Here we are now, entertain us This Saturday, Sept. 24, marks the 25th anniversary of Nirvana smashing a guitar in the face of the music industry with the release of Nevermind. And to boldly celebrate the occasion, local alt/pop-punk cover band Radio Relapse will perform the entire album from start to finish on Saturday night at The Maltese.
It trips Arts DEVO out to look back at the timeline of the band’s success and realize that the year before the release of Nevermind, Nirvana played a show to a smattering of barflies at the old Blue Max nightclub (where Herreid Music is now). The KCSC-sponsored show (Feb. 21, 1990) also featured fellow Sub Pop artists/grunge pioneers TAD. I was living here then, but if memory serves I didn’t go because I wasn’t that into TAD (and I know I wasn’t hip to Nirvana yet). (I also wasn’t 21, not that that kept me from getting into shows at the Blue Max, with its easily replicated red smiley-face hand stamp.)
Six months after the Chico show, I did see Nirvana live—twice! I still had yet to listen to them, even though the band’s early recordings were already floating around my circle of friends. I was there at the Crest Theatre in Sacramento (Aug. 20, 1990) to see the headliners, Sonic Youth, but after witnessing the unhinged one-man mayhem of Kurt Cobain—who at one point flung himself toward the audience, only to fall short and land back-first on a support beam connecting the stage to a crowd-barrier, then writhe on the floor for a moment before hopping back up to rejoin the song—I was all-in.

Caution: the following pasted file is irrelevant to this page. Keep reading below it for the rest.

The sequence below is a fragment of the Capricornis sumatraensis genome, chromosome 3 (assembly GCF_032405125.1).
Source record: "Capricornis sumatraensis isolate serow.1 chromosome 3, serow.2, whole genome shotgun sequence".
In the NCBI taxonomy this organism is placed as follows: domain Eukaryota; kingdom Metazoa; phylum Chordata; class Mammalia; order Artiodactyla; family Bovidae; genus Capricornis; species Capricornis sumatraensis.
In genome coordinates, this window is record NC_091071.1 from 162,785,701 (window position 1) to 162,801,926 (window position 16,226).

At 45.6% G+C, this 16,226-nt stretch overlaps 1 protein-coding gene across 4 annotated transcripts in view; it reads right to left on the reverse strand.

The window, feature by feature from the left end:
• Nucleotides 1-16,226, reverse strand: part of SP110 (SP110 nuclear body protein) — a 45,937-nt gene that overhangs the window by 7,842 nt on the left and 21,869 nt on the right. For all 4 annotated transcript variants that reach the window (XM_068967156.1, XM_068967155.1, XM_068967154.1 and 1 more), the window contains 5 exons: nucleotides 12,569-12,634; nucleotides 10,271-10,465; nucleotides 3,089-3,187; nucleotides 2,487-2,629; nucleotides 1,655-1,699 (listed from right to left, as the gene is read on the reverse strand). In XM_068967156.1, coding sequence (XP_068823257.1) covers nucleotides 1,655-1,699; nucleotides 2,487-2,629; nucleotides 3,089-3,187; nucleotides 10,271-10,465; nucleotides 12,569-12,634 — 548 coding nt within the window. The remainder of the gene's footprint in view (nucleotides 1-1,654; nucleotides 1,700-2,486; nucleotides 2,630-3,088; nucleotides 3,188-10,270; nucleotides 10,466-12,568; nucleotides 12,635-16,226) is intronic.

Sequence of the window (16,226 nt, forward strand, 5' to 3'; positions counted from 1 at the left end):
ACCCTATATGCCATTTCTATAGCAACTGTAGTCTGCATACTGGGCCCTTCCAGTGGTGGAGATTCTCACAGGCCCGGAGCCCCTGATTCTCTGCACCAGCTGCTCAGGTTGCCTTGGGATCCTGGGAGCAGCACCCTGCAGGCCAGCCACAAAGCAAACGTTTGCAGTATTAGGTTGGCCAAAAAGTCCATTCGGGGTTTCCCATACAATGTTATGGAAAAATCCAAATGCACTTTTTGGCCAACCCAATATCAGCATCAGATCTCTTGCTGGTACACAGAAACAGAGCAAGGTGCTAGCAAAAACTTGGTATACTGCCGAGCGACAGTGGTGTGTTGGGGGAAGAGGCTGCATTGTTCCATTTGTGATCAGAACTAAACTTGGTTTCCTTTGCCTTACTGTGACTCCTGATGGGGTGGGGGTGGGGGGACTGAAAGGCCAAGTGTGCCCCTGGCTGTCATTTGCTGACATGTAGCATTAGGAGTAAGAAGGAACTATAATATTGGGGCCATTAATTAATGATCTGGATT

In a typical display of the “fuck it” model of fiscal planning to which we subscribed in those days, my crew followed the tour to S.F. and relived the Sonic Youth/Nirvana/STP bill at The Warfield the following night. (We also caught a free Sonic Youth show in the parking lot of Tower Records in the City earlier in the afternoon.)
The following summer, “Smells Like Teen Spirit” would break Nirvana and punk into the mainstream, and my 21-year-old brain got all snobby and shunned them for a few years for daring to be successful. Thankfully, I got over it, and thankfully I have those two epic nights to hold onto.
Radical partnership The Pageant Theatre is teaming up with local anarchist publishers AK Press to present a new Subversive Cinema film series at the local art-house theater. The first monthly installment is this Sunday, Sept. 25, at 7 p.m., and features the 1983 feminist sci-fi experiment Born in Flames. Future selections will include John Carpenter’s 1988 cult classic, They Live; Sidney Lumet’s 1975 bunker bank-heist drama, Dog Day Afternoon (with Al Pacino, of course); and Charlie Chaplin’s notorious caricature of Adolf Hitler in the 1940 political satire, The Great Dictator.